A Cost–Benefit Approach
Chapter 39: Social and Private Perspectives in CBA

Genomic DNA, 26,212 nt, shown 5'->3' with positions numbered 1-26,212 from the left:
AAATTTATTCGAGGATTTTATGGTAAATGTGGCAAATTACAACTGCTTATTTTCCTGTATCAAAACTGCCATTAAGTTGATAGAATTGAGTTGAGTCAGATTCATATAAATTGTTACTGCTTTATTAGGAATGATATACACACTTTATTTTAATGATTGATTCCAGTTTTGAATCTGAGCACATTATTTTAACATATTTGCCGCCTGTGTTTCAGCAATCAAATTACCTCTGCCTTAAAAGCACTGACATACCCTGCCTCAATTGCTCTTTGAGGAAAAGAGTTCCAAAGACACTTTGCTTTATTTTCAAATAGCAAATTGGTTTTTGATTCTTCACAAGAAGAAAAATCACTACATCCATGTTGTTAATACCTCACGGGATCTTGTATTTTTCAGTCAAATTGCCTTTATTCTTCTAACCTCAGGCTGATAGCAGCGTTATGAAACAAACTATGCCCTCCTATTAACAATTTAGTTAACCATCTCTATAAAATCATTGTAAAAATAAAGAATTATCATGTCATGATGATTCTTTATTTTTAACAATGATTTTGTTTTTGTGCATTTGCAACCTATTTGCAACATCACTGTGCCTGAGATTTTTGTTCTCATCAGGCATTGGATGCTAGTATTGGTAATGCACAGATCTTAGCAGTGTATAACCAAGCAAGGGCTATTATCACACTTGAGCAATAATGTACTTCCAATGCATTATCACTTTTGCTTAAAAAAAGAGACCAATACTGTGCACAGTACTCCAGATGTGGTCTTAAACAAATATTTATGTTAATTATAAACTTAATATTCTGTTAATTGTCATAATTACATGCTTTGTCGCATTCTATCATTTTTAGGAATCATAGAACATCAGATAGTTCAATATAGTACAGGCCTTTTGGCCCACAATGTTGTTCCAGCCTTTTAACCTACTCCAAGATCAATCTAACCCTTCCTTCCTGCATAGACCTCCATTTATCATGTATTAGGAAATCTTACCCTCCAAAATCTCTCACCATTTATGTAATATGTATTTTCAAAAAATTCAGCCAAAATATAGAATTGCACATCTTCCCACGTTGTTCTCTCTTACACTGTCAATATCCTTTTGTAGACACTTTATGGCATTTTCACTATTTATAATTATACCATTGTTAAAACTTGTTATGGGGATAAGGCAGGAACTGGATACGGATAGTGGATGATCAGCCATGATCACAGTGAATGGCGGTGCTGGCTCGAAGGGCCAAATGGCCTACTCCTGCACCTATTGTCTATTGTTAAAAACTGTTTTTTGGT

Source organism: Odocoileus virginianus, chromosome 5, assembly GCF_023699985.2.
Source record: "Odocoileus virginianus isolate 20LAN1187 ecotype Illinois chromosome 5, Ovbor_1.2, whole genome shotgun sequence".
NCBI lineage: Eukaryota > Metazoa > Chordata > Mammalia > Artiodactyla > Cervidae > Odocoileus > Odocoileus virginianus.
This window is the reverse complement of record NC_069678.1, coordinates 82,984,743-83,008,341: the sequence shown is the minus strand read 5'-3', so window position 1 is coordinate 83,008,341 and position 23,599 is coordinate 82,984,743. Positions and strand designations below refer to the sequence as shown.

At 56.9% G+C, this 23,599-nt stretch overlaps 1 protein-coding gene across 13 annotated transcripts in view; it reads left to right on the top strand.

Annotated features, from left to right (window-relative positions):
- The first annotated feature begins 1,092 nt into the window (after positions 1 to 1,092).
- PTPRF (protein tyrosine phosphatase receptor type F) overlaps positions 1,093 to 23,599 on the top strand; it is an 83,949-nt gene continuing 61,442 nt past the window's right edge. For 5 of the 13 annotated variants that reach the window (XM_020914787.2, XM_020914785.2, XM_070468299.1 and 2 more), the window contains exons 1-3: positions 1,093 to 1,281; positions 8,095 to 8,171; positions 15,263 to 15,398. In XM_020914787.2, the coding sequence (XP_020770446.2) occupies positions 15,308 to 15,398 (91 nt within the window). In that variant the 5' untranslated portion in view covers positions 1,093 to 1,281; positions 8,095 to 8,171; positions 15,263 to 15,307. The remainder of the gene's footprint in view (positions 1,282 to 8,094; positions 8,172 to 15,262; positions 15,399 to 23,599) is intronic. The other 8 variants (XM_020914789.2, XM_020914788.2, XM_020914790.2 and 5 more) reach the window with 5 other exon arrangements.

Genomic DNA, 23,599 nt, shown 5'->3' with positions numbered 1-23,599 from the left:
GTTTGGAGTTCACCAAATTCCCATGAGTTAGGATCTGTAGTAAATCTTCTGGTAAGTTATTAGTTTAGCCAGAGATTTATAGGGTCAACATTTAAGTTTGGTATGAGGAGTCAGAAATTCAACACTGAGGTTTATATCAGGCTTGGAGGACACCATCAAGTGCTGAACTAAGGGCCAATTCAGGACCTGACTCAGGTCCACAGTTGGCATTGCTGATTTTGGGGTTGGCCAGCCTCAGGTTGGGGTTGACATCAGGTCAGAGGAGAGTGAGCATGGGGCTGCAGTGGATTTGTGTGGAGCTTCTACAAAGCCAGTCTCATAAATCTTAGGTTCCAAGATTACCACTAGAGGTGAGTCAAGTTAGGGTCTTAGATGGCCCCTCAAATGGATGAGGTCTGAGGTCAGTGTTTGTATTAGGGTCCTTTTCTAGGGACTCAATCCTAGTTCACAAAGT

The perspective in CBA is very broad and very long. It embraces the effects on everyone in society, now and in future generations. A social evaluation does not consider just the parties that are directly involved with an intervention, that is, the firms (the hospitals and the physicians) and the consumers (the patients as clients). It also covers those indirectly affected, including the family members of the patients and even the general taxpayer. These third-party effects are called “external effects”. Strictly then, CBA should be called “social” cost–benefit analysis to recognize the all-inclusive nature of the evaluation. However, this usage is not widespread either within or outside the health care field (it has the connotation of “socialism”). So we have, throughout this book, just referred to the analysis as CBA, leaving the social connotation implicit. In the health care field it is considered good practice to make the perspective explicit at the outset of a study. It is thought necessary to specify whose perspective the study is from: is it that of the hospital, the client, the government or society. Although, as we show below, an economic evaluation has usefulness from any perspective, it is only the social perspective that is important for social decision-making. A study that ignores the costs for the families of care-giving to those sick with opportunistic infections due to AIDS is not very useful for deciding on the best place to treat AIDS patients. In this chapter we will go through a particular application,...
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